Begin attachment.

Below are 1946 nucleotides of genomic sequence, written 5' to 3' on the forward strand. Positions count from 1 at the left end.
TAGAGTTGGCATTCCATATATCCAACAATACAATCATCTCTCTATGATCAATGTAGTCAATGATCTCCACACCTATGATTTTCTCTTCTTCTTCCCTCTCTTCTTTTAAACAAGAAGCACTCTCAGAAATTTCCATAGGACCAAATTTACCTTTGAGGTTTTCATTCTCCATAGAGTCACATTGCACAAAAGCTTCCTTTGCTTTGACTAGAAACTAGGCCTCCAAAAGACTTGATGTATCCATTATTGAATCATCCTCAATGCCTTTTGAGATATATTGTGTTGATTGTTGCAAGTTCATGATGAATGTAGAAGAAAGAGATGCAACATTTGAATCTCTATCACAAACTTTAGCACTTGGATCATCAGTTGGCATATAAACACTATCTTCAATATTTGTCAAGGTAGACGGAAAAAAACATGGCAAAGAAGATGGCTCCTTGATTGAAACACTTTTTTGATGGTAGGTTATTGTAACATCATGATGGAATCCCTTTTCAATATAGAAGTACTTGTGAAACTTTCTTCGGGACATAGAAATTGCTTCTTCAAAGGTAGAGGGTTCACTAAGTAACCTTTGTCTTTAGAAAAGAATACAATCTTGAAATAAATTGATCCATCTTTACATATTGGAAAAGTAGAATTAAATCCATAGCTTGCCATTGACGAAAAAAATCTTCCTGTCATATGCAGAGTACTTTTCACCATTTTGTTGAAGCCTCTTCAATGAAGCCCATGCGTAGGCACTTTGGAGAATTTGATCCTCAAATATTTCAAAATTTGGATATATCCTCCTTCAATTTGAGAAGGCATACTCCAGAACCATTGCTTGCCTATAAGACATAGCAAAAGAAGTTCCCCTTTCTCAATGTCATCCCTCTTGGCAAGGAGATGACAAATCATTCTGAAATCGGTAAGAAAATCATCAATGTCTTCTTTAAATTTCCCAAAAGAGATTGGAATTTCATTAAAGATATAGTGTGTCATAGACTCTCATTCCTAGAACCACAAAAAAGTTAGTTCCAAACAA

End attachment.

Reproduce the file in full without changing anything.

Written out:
Below are 1946 nucleotides of genomic sequence, written 5' to 3' on the forward strand. Positions count from 1 at the left end.
TAGAGTTGGCATTCCATATATCCAACAATACAATCATCTCTCTATGATCAATGTAGTCAATGATCTCCACACCTATGATTTTCTCTTCTTCTTCCCTCTCTTCTTTTAAACAAGAAGCACTCTCAGAAATTTCCATAGGACCAAATTTACCTTTGAGGTTTTCATTCTCCATAGAGTCACATTGCACAAAAGCTTCCTTTGCTTTGACTAGAAACTAGGCCTCCAAAAGACTTGATGTATCCATTATTGAATCATCCTCAATGCCTTTTGAGATATATTGTGTTGATTGTTGCAAGTTCATGATGAATGTAGAAGAAAGAGATGCAACATTTGAATCTCTATCACAAACTTTAGCACTTGGATCATCAGTTGGCATATAAACACTATCTTCAATATTTGTCAAGGTAGACGGAAAAAAACATGGCAAAGAAGATGGCTCCTTGATTGAAACACTTTTTTGATGGTAGGTTATTGTAACATCATGATGGAATCCCTTTTCAATATAGAAGTACTTGTGAAACTTTCTTCGGGACATAGAAATTGCTTCTTCAAAGGTAGAGGGTTCACTAAGTAACCTTTGTCTTTAGAAAAGAATACAATCTTGAAATAAATTGATCCATCTTTACATATTGGAAAAGTAGAATTAAATCCATAGCTTGCCATTGACGAAAAAAATCTTCCTGTCATATGCAGAGTACTTTTCACCATTTTGTTGAAGCCTCTTCAATGAAGCCCATGCGTAGGCACTTTGGAGAATTTGATCCTCAAATATTTCAAAATTTGGATATATCCTCCTTCAATTTGAGAAGGCATACTCCAGAACCATTGCTTGCCTATAAGACATAGCAAAAGAAGTTCCCCTTTCTCAATGTCATCCCTCTTGGCAAGGAGATGACAAATCATTCTGAAATCGGTAAGAAAATCATCAATGTCTTCTTTAAATTTCCCAAAAGAGATTGGAATTTCATTAAAGATATAGTGTGTCATAGACTCTCATTCCTAGAACCACAAAAAAGTTAGTTCCAAACAA